A Scene Is Not:
- A character being introspective for paragraphs or pages at a time
- Summarizing action or things that have recently happened
- Describing a setting
A Scene Needs:
- A goal and/or purpose
- A forward motion
- Sensory details that orientate the reader to setting and time of day
- Necessary information revealed
A Goal or Purpose
In order to make a scene worth keeping out of the Damaged Goods bay during final redrafts, there must be something about it that, if removed, would alter or hinder the overall story. This scene has to mean something, either for the emotional/interpersonal state of your cast, or for the overall plot. What do Bob and Lucy really think of each other? Or what riddle must be solved for the characters to move on through their next challenge?
A Forward Motion
This sense of motion can be physical (such as characters moving through a jungle toward a destination—the old tomb, let’s say) or it can exist solely to provide new information (reveal what it is they will find inside the tomb, if they make it there.) Whatever the purpose or goal of your scene, it must never be stagnant. Reflective moments are good, calm moments of rest are good, but those can be kept brief and conveyed in summary because they are not action.
Details for Reader Orientation
If you’ve ever heard of Talking Head Syndrome, you’ll know what I mean when I say: orientation is very important. Talking Heads occurs when dialogue is being exchanged but the reader is left to guess where Bob is standing and whether or not Lucy is doing anything more than staring Bob down the whole time he’s telling her about the meeting that ran late.
“I’m sorry, honey,” Bob said. “I informed Tim it was our anniversary and I’d have to cut out of the meeting early, but then Douglas kept all of us behind. There was nothing I could do.”
“There’s always something to be done in a situation like that,” Lucy said.
“I know, darling. I’m sorry I’m late. I’ll never be late again; I’m quitting.”
Is Lucy exasperated or just disappointed? Does Bob mean it when he apologizes and vows to quit? How can your reader tell the emotional context unless you show them that Lucy prepared a whole meal and set out the good cloth napkins and the china, only to be let down again. Or how can they know Bob truly is repentant without him taking her into his arms, holding her, and swaying to mute music like they’re highschoolers again?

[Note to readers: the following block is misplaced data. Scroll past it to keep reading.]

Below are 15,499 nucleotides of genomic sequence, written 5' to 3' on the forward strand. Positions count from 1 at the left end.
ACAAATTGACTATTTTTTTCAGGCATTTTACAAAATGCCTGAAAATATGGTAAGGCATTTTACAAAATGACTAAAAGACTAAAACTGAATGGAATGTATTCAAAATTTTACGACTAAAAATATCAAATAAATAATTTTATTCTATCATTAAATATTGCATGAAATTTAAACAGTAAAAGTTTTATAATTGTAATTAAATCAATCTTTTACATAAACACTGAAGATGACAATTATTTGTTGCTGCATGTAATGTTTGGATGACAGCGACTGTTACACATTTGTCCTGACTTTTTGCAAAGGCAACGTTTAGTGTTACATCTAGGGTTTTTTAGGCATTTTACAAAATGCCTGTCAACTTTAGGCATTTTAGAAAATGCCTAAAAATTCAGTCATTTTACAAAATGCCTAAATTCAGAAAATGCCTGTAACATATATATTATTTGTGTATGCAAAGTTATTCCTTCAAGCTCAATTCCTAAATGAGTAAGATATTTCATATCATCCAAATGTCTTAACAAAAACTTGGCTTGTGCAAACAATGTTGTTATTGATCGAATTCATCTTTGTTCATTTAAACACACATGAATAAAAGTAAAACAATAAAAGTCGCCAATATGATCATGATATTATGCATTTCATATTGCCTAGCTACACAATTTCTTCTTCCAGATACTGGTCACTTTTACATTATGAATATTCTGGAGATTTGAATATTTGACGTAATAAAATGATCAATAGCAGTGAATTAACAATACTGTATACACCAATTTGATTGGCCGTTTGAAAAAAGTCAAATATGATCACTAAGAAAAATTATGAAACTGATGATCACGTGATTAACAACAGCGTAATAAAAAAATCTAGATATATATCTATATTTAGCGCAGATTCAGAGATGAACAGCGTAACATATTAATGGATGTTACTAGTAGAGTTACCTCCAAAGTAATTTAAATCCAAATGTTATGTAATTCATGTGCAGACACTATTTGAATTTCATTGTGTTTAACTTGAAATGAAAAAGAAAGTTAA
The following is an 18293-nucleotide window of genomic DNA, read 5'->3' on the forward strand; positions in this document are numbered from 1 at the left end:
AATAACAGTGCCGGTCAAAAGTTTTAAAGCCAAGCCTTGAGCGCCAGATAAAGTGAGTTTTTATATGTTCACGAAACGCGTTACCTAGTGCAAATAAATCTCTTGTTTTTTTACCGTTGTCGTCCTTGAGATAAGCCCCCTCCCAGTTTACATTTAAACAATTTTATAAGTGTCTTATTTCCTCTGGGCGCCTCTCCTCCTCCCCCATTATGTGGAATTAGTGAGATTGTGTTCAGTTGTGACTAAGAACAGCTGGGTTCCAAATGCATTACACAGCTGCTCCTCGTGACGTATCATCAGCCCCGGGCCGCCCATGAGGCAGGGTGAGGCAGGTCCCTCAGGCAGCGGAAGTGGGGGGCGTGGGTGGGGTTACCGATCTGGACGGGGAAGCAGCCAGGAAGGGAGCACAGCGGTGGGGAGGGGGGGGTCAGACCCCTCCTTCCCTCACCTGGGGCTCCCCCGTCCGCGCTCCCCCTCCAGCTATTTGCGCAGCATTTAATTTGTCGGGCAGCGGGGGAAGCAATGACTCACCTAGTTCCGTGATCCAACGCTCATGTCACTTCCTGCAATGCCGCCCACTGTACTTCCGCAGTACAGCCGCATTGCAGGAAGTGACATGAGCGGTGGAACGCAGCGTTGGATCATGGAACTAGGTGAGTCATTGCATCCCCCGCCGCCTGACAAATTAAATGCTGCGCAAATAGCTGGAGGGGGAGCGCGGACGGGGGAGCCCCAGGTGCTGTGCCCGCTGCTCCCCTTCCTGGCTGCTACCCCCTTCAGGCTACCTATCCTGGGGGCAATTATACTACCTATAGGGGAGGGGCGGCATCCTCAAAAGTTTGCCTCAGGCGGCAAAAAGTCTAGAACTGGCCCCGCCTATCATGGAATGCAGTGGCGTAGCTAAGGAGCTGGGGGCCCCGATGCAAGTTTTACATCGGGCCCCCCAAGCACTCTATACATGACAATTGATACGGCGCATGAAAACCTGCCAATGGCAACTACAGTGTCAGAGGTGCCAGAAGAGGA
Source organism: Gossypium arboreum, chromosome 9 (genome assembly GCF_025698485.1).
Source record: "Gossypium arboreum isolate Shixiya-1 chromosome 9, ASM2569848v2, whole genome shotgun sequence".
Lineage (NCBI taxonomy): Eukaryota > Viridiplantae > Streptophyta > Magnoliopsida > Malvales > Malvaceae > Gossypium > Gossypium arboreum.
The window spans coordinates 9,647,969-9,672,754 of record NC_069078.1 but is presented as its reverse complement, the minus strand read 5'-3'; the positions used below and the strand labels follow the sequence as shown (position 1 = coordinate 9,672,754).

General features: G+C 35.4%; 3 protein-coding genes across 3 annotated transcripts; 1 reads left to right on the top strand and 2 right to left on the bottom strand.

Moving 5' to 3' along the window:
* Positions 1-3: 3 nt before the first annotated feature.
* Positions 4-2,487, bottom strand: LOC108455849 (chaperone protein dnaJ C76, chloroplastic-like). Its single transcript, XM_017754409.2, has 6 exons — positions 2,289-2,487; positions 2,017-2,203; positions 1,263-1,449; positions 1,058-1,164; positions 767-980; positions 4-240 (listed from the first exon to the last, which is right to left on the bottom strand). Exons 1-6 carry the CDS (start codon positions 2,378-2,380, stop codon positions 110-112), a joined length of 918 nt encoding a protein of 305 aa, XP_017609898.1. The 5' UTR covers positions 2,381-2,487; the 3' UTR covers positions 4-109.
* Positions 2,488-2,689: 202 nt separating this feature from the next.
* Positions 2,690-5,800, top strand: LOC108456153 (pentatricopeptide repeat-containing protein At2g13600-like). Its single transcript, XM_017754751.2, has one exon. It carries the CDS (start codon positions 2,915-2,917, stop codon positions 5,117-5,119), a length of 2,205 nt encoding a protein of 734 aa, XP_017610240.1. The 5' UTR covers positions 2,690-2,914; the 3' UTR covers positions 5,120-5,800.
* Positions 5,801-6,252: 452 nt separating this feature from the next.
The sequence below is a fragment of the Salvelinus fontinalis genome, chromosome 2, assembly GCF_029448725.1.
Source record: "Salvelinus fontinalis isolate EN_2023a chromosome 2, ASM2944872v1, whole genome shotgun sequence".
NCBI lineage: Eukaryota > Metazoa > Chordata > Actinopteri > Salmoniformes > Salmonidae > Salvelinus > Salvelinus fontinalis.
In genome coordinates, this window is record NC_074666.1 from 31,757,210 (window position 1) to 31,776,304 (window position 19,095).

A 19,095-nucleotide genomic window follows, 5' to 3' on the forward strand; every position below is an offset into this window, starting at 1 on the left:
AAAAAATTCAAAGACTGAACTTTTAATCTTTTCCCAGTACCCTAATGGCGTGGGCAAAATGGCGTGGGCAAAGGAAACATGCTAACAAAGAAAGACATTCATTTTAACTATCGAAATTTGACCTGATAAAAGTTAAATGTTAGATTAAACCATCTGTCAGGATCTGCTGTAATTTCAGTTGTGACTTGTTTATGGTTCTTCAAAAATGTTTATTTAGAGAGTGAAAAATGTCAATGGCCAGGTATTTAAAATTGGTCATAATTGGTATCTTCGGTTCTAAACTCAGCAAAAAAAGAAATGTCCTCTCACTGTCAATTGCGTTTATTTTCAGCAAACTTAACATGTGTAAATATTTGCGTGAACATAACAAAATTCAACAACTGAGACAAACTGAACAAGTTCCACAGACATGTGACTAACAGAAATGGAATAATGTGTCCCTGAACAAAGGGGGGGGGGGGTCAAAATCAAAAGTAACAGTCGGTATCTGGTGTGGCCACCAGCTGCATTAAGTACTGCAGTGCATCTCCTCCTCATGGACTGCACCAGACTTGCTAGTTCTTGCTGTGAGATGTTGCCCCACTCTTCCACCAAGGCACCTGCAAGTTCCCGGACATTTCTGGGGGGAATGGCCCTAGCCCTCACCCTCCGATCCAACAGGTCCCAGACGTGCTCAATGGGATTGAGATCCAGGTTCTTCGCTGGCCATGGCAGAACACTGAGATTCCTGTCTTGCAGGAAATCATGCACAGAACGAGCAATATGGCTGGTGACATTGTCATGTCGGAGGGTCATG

Dialogue tags like “she cried at him” aren’t going to cut it. Likewise, describing a generic setting like “they sat on the park bench on a nice day” isn’t going to make nearly as much of a connection as “That afternoon, they sat at the bench near the lion fountain, far away from the laughing children and the small white dog. It was sunny, but the air tasted like rain.”
Necessary Details Revealed
This really goes hand in hand with having a goal/purpose for your scenes, but I listed this one separately to emphasize that not all detail is good detail. In my example above with Bob and Lucy, do we assume Bob is wearing a suit or other business-appropriate clothes when he arrives home? Probably, because we know he was at work, and was stuck in a formal meeting (which suggests something to do with cubicles and offices rather than, say, freelance street photography,) but do we care what pattern of suit or tie Bob is wearing? Not really, unless he’s into quirky porcupine neckties. We would care if he took the time to buy Lucy flowers, and not just any flowers, but the velvety white roses she enjoys so much. And the revelation that Bob is willing to quit his job right here and now because he sees it is causing his wife pain tells us about his character. Specificity is good for imagery and context. Useless information and laundry-list descriptions are bad.